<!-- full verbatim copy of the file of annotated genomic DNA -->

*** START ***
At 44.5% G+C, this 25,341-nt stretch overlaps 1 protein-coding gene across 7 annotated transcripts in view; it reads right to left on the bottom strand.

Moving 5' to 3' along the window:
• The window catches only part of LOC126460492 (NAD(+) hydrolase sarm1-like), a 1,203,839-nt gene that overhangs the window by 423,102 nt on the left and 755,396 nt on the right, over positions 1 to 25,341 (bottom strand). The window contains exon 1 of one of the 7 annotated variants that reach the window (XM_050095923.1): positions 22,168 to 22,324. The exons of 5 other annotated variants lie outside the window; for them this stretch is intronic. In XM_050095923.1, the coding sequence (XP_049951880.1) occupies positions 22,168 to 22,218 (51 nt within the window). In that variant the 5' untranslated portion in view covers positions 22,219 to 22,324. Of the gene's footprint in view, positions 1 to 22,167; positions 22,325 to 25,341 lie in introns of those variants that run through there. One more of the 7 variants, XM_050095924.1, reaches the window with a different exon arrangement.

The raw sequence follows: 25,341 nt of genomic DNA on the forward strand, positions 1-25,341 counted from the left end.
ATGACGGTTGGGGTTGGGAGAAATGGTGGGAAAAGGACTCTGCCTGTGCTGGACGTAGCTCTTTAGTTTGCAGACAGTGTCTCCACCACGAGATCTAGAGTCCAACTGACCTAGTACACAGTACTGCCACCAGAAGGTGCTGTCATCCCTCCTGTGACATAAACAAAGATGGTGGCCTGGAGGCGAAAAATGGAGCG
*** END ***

At 44.5% G+C, this 25,341-nt stretch overlaps 1 protein-coding gene across 7 annotated transcripts in view; it reads right to left on the bottom strand.

Moving 5' to 3' along the window:
• The window catches only part of LOC126460492 (NAD(+) hydrolase sarm1-like), a 1,203,839-nt gene that overhangs the window by 423,102 nt on the left and 755,396 nt on the right, over positions 1 to 25,341 (bottom strand). The window contains exon 1 of one of the 7 annotated variants that reach the window (XM_050095923.1): positions 22,168 to 22,324. The exons of 5 other annotated variants lie outside the window; for them this stretch is intronic. In XM_050095923.1, the coding sequence (XP_049951880.1) occupies positions 22,168 to 22,218 (51 nt within the window). In that variant the 5' untranslated portion in view covers positions 22,219 to 22,324. Of the gene's footprint in view, positions 1 to 22,167; positions 22,325 to 25,341 lie in introns of those variants that run through there. One more of the 7 variants, XM_050095924.1, reaches the window with a different exon arrangement.

The raw sequence follows: 25,341 nt of genomic DNA on the forward strand, positions 1-25,341 counted from the left end.
ATGACGGTTGGGGTTGGGAGAAATGGTGGGAAAAGGACTCTGCCTGTGCTGGACGTAGCTCTTTAGTTTGCAGACAGTGTCTCCACCACGAGATCTAGAGTCCAACTGACCTAGTACACAGTACTGCCACCAGAAGGTGCTGTCATCCCTCCTGTGACATAAACAAAGATGGTGGCCTGGAGGCGAAAAATGGAGCG